Church and State in the Modern Age: A Documentary History

By J. F. MacLear | Go to book overview

by then created within herself a new organism; to subject this creation to conditions in rank opposition to the divine constitution of the Church . . .; to transfer this property to third parties. . ., and finally to assert that in thus acting there was no spoliation of the Church but only a disposal of the property abandoned by her -- this is not merely argument of transparent sophistry but adding insult to the most cruel spoliation. . . . In any case it would have been easy for the state not to have subjected the formation of associations cultuelles to conditions in direct opposition to the divine constitution of the Church which they were supposed to serve.

* * *

As regards the annual declaration demanded for the exercise of worship, it did not offer the full legal security which one had a right to desire. Nevertheless . . . the Church could, in order to avoid greater evils, have brought herself to tolerate this declaration. But by providing that the "curé or officiating priest would no longer," in his church "be anything more than an occupier without any judicial title or power to perform any acts of administration," there has been imposed on ministers of religion in the very exercise of their ministry a situation so humiliating and vague that, under such conditions, it was impossible to accept the declaration.

There remains for consideration the law recently voted by the two Chambers. From the point of view of ecclesiastical property, this law is a law of spoliation and confiscation, and it has completed the stripping of the Church. . . . Her ownership, indisputable from every point of view, had been, moreover, officially sanctioned by the state, which could not consequently violate it. From the point of view of the exercise of worship, this law has organized anarchy; it is the consecration of uncertainty and caprice. Uncertainty [exists] whether places of worship, always liable to be diverted from their purpose, are meanwhile to be placed, or not placed, at the disposition of the clergy and faithful. . . . Public worship will be in as many diverse situations as there are parishes in France; in each parish the priest will be at the discretion of the municipal authority. And thus an opening for conflict has been organized from one end of the country to the other. On the other hand, there is an obligation to meet all sorts of heavy charges, whilst at the same time there are draconian restrictions upon the resources by which they are to be met. . . .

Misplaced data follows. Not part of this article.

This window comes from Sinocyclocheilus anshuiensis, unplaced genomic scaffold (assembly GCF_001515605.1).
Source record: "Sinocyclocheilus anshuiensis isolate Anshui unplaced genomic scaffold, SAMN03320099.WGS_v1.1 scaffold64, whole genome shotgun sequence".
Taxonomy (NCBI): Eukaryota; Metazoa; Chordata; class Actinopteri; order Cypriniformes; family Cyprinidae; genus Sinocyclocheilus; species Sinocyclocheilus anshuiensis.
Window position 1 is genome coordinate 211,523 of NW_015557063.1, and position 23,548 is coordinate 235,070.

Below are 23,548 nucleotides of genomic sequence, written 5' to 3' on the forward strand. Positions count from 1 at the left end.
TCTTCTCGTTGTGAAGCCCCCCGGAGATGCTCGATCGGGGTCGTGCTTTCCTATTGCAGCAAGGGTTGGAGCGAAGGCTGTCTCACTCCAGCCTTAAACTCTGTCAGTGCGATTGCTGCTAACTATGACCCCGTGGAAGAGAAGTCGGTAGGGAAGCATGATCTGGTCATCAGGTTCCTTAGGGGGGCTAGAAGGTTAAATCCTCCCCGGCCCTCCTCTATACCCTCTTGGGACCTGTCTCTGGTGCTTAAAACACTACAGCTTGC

It is easy to see . . . that this law is an aggravation of the Law of Separation, and we can not therefore do otherwise than condemn it.

Source: The American Catholic Quarterly Review, Vol. XXXII ( 1907), pp. 138-142. Latin text in Acta Sanctae Sedis ( Rome, 1907), XL, 3-11.


SUGGESTIONS FOR BACKGROUND AND REFERENCE

References for Documents 119, 120, and 121.

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